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Apodaca: 'Skwim' coming to a pool near you

November 26, 2011|By Patrice Apodaca

Entrepreneurs are intriguing people. Their brains are wired a bit differently. The wheels are always turning, they have trouble sitting still, and they're always on the hunt for a new concept, an overlooked niche, a creative solution, or simply a way of doing the same old thing just a little bit better.

During my many years writing business news for the Los Angeles Times, some of the most fun stories I worked on (yes, business writing can be fun) involved entrepreneurs. I loved learning about their journeys to bring their products or services to market along paths fraught with risk, unexpected obstacles, frustrating delays, and other twists and turns. Their stories were so full of the yin and yang of disappointment versus boundless optimism. They were so quintessentially American.

And they always began the same way: "I had an idea."

So when I met up recently with Kevin McCarthy, a Newport Harbor High graduate with a decidedly entrepreneurial bent, his story sounded both familiar and fresh.

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McCarthy, who now lives in Sammamish, Wash., has combined his fascination for the sporting equipment industry with his passion for invention, and came up with a pretty nifty way to make a living.

The father of five was recently back in Newport Beach, where his parents still live, promoting one of his ventures: an innovative pool game he calls "Skwim," which is vaguely reminiscent of water polo, but more user friendly. That is, it's a sport that can be played by pretty much anyone, not just stellar athletes.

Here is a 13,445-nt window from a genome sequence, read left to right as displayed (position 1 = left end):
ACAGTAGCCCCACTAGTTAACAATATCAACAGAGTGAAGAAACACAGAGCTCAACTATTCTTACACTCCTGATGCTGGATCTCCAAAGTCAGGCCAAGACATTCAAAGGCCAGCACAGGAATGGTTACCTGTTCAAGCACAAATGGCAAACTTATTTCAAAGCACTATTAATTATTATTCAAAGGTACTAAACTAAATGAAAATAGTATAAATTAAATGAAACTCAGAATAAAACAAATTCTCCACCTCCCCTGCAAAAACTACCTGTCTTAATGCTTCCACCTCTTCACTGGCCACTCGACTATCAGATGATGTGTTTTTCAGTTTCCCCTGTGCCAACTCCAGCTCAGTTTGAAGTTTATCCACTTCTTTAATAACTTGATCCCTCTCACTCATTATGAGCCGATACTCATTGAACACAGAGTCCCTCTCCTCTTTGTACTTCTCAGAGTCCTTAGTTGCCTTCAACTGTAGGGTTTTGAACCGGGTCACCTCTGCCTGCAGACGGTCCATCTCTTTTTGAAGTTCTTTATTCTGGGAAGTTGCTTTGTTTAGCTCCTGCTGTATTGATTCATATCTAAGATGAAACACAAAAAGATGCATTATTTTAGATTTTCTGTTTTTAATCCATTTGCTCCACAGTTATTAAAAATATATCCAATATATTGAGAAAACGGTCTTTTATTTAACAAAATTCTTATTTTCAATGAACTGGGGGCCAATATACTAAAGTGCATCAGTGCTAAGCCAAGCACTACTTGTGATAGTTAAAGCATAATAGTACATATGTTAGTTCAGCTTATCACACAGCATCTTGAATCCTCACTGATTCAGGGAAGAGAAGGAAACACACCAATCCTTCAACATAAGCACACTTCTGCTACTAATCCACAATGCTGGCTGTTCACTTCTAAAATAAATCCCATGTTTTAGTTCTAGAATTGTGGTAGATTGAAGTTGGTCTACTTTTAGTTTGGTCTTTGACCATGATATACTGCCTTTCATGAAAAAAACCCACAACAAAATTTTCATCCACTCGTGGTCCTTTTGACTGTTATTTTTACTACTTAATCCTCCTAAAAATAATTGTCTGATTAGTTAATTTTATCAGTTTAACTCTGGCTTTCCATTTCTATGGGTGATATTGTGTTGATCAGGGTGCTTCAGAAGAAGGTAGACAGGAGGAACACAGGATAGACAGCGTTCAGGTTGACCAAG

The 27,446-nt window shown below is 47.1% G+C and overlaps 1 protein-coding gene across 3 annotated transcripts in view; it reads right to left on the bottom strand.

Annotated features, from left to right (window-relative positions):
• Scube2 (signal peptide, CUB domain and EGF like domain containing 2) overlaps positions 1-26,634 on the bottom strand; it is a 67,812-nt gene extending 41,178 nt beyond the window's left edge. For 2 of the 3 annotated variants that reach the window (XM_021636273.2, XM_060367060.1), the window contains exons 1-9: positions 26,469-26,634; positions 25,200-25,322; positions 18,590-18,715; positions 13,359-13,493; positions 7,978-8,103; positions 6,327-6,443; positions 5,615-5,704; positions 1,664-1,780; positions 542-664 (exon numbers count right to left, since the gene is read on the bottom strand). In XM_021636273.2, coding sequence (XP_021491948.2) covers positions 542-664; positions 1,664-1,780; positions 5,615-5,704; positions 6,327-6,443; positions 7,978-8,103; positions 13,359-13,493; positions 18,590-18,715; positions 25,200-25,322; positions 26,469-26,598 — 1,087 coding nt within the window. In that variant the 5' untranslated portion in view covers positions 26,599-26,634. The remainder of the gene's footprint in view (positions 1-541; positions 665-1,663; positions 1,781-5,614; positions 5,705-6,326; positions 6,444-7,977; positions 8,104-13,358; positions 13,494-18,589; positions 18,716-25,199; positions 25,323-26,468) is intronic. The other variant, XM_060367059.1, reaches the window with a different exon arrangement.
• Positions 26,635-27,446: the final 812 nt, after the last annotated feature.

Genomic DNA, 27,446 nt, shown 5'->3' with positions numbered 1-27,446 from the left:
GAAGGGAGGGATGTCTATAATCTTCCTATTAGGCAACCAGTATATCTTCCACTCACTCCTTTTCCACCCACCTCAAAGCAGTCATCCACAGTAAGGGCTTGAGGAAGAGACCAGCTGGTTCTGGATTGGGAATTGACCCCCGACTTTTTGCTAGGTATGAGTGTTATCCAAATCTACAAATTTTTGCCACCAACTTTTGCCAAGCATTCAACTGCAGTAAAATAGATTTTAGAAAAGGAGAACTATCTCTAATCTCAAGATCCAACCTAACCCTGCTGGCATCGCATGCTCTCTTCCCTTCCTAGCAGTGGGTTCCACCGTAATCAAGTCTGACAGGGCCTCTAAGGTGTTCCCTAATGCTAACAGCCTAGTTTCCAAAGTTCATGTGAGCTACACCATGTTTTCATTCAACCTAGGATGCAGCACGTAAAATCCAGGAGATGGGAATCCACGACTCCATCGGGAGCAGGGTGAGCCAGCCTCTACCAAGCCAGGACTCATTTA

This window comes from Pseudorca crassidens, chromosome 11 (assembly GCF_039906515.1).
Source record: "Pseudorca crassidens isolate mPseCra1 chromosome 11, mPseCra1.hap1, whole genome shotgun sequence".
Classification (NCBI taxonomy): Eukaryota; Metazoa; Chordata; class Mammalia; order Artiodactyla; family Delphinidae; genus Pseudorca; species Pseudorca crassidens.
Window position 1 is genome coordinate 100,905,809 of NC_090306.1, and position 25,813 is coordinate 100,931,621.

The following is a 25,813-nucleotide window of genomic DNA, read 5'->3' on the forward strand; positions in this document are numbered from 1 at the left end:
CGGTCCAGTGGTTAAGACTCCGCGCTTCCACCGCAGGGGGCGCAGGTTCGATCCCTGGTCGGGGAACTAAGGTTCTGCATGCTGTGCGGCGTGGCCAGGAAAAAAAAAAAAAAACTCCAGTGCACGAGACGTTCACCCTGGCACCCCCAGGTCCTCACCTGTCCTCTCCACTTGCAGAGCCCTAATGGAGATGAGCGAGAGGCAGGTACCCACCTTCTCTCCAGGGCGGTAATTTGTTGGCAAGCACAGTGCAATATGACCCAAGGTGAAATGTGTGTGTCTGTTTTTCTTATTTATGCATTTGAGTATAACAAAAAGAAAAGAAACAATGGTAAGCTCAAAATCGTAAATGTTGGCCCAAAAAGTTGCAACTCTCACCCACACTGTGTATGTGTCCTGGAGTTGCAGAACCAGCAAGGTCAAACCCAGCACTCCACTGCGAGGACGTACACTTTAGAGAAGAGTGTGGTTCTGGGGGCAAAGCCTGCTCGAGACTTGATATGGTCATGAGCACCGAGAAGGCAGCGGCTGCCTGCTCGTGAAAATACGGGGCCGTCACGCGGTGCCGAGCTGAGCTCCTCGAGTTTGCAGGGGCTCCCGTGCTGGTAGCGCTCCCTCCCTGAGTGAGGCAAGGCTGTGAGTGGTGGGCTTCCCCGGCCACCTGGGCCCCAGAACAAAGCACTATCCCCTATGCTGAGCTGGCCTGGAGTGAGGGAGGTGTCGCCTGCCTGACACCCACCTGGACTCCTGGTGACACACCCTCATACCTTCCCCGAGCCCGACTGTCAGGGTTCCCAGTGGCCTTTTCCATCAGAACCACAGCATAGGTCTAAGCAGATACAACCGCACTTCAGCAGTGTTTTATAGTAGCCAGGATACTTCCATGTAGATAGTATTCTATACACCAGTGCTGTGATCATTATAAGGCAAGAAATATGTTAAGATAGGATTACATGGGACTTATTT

Like water polo, Skwim involves two goals set at opposite ends of a pool. But these goals are round floating platforms, with smaller plates set on top. Players score when a small disk, which looks like a Frisbee, makes it into a slot on the goal.

When I spoke with McCarthy, he was overseeing middle schoolers at Corona del Mar High School as they played Skwim. He has also introduced the game to students at Costa Mesa High School and is hoping the word will spread to other local campuses.

The kids I watched were having a blast, their happy hoots and hollers echoing around the pool area. They wore small, oval-toed fins, which McCarthy also designed, and most seemed to have mastered the technique of skimming the disk across the surface of the water.

"My son lived for this day," one mother told me. "He couldn't wait to play."

Another student stopped by to tell McCarthy how much she loved Skwim.

"I hope it gets in the Olympics," she gushed.

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